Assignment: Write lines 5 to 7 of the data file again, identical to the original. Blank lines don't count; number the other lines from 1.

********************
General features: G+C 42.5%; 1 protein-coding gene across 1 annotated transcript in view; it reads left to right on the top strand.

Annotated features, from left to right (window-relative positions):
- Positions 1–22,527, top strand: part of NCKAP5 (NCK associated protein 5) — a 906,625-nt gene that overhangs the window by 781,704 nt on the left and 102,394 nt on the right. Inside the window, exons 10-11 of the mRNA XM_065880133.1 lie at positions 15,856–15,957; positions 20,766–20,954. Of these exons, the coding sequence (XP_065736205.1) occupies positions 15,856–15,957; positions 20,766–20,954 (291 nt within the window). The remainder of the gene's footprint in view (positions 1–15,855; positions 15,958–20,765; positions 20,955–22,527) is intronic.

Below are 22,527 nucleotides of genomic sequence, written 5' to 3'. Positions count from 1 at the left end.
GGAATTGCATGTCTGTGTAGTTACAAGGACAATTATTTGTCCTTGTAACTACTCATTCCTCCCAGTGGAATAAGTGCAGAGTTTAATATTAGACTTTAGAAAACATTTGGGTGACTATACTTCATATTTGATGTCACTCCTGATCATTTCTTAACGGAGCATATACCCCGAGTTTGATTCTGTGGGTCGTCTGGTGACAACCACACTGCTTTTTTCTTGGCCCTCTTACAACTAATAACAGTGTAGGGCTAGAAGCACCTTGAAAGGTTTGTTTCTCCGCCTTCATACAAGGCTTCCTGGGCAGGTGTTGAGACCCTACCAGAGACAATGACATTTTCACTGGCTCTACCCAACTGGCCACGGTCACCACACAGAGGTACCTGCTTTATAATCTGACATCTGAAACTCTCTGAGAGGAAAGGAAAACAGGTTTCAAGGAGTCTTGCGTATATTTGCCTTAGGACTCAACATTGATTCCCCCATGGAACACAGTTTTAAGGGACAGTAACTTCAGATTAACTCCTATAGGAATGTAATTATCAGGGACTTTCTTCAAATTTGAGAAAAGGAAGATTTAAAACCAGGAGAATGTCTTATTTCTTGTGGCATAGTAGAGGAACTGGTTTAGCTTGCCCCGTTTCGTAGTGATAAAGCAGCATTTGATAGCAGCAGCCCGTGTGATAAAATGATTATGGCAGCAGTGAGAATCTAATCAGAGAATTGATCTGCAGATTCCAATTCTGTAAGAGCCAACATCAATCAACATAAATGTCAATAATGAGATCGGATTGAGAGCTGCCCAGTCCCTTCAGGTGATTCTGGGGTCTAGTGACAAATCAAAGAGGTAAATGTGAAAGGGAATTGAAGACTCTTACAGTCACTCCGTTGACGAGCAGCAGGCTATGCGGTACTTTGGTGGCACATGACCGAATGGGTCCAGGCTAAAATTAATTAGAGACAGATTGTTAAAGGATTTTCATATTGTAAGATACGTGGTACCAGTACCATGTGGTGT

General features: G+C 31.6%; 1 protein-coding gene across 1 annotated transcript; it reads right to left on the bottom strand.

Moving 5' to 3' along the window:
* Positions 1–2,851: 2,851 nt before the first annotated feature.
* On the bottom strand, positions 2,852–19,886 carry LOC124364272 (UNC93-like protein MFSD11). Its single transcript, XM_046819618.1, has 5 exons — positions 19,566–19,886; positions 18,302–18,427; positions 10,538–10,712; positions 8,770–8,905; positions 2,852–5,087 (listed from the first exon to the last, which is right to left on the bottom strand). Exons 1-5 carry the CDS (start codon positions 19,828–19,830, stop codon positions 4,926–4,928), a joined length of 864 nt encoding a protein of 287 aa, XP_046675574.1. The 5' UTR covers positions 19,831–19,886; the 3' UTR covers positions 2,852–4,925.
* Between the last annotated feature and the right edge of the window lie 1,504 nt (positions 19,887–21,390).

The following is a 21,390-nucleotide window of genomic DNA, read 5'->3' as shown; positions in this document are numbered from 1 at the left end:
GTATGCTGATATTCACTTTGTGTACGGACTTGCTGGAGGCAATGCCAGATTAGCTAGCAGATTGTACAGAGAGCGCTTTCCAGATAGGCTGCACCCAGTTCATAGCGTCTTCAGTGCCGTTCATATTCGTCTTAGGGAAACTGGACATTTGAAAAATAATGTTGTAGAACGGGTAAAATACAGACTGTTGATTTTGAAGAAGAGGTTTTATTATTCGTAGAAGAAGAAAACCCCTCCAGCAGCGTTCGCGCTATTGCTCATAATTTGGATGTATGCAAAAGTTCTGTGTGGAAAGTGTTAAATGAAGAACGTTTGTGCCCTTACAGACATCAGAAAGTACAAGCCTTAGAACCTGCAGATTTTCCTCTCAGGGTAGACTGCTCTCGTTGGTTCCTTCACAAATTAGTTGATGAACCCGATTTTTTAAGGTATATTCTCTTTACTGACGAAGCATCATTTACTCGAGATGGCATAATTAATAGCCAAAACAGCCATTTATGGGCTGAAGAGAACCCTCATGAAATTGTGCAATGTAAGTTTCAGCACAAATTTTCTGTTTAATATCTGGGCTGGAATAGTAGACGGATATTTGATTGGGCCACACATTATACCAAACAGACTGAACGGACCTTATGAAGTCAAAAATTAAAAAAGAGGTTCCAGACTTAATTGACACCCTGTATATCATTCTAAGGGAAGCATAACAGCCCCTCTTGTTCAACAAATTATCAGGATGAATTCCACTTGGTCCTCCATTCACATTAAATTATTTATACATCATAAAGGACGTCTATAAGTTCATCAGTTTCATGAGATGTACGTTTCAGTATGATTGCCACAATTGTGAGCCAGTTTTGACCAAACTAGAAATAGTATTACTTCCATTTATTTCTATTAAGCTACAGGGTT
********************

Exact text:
GGAATTGCATGTCTGTGTAGTTACAAGGACAATTATTTGTCCTTGTAACTACTCATTCCTCCCAGTGGAATAAGTGCAGAGTTTAATATTAGACTTTAGAAAACATTTGGGTGACTATACTTCATATTTGATGTCACTCCTGATCATTTCTTAACGGAGCATATACCCCGAGTTTGATTCTGTGGGTCGTCTGGTGACAACCACACTGCTTTTTTCTTGGCCCTCTTACAACTAATAACAGTGTAGGGCTAGAAGCACCTTGAAAGGTTTGTTTCTCCGCCTTCATACAAGGCTTCCTGGGCAGGTGTTGAGACCCTACCAGAGACAATGACATTTTCACTGGCTCTACCCAACTGGCCACGGTCACCACACAGAGGTACCTGCTTTATAATCTGACATCTGAAACTCTCTGAGAGGAAAGGAAAACAGGTTTCAAGGAGTCTTGCGTATATTTGCCTTAGGACTCAACATTGATTCCCCCATGGAACACAGTTTTAAGGGACAGTAACTTCAGATTAACTCCTATAGGAATGTAATTATCAGGGACTTTCTTCAAATTTGAGAAAAGGAAGATTTAAAACCAGGAGAATGTCTTATTTCTTGTGGCATAGTAGAGGAACTGGTTTAGCTTGCCCCGTTTCGTAGTGATAAAGCAGCATTTGATAGCAGCAGCCCGTGTGATAAAATGATTATGGCAGCAGTGAGAATCTAATCAGAGAATTGATCTGCAGATTCCAATTCTGTAAGAGCCAACATCAATCAACATAAATGTCAATAATGAGATCGGATTGAGAGCTGCCCAGTCCCTTCAGGTGATTCTGGGGTCTAGTGACAAATCAAAGAGGTAAATGTGAAAGGGAATTGAAGACTCTTACAGTCACTCCGTTGACGAGCAGCAGGCTATGCGGTACTTTGGTGGCACATGACCGAATGGGTCCAGGCTAAAATTAATTAGAGACAGATTGTTAAAGGATTTTCATATTGTAAGATACGTGGTACCAGTACCATGTGGTGT

General features: G+C 31.6%; 1 protein-coding gene across 1 annotated transcript; it reads right to left on the bottom strand.

Moving 5' to 3' along the window: